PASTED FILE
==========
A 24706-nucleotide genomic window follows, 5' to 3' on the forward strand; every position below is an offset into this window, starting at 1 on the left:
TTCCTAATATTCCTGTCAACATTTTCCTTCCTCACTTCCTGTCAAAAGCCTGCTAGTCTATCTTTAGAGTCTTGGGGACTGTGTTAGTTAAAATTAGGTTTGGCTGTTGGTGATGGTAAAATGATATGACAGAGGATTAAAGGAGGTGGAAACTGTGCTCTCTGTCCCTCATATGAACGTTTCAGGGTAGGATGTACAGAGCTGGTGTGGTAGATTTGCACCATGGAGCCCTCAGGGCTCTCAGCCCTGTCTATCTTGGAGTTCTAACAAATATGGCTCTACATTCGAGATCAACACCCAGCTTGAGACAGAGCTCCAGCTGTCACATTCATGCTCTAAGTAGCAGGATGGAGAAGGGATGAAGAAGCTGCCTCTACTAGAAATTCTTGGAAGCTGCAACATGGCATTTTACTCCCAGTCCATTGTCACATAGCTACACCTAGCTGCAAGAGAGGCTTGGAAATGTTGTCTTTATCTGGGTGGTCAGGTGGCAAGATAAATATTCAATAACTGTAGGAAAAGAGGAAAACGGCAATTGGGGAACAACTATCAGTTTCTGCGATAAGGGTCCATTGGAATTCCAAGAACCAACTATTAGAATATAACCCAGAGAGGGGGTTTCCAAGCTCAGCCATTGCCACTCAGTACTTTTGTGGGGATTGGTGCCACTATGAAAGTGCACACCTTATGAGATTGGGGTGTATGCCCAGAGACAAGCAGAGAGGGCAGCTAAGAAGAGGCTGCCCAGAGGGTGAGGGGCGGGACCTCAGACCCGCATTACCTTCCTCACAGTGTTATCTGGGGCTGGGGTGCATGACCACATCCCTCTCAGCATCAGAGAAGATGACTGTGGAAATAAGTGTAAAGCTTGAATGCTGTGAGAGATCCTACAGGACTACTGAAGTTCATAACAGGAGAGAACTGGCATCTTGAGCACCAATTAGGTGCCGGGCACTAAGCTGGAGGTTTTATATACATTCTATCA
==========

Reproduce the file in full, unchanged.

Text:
A 24706-nucleotide genomic window follows, 5' to 3' on the forward strand; every position below is an offset into this window, starting at 1 on the left:
TTCCTAATATTCCTGTCAACATTTTCCTTCCTCACTTCCTGTCAAAAGCCTGCTAGTCTATCTTTAGAGTCTTGGGGACTGTGTTAGTTAAAATTAGGTTTGGCTGTTGGTGATGGTAAAATGATATGACAGAGGATTAAAGGAGGTGGAAACTGTGCTCTCTGTCCCTCATATGAACGTTTCAGGGTAGGATGTACAGAGCTGGTGTGGTAGATTTGCACCATGGAGCCCTCAGGGCTCTCAGCCCTGTCTATCTTGGAGTTCTAACAAATATGGCTCTACATTCGAGATCAACACCCAGCTTGAGACAGAGCTCCAGCTGTCACATTCATGCTCTAAGTAGCAGGATGGAGAAGGGATGAAGAAGCTGCCTCTACTAGAAATTCTTGGAAGCTGCAACATGGCATTTTACTCCCAGTCCATTGTCACATAGCTACACCTAGCTGCAAGAGAGGCTTGGAAATGTTGTCTTTATCTGGGTGGTCAGGTGGCAAGATAAATATTCAATAACTGTAGGAAAAGAGGAAAACGGCAATTGGGGAACAACTATCAGTTTCTGCGATAAGGGTCCATTGGAATTCCAAGAACCAACTATTAGAATATAACCCAGAGAGGGGGTTTCCAAGCTCAGCCATTGCCACTCAGTACTTTTGTGGGGATTGGTGCCACTATGAAAGTGCACACCTTATGAGATTGGGGTGTATGCCCAGAGACAAGCAGAGAGGGCAGCTAAGAAGAGGCTGCCCAGAGGGTGAGGGGCGGGACCTCAGACCCGCATTACCTTCCTCACAGTGTTATCTGGGGCTGGGGTGCATGACCACATCCCTCTCAGCATCAGAGAAGATGACTGTGGAAATAAGTGTAAAGCTTGAATGCTGTGAGAGATCCTACAGGACTACTGAAGTTCATAACAGGAGAGAACTGGCATCTTGAGCACCAATTAGGTGCCGGGCACTAAGCTGGAGGTTTTATATACATTCTATCA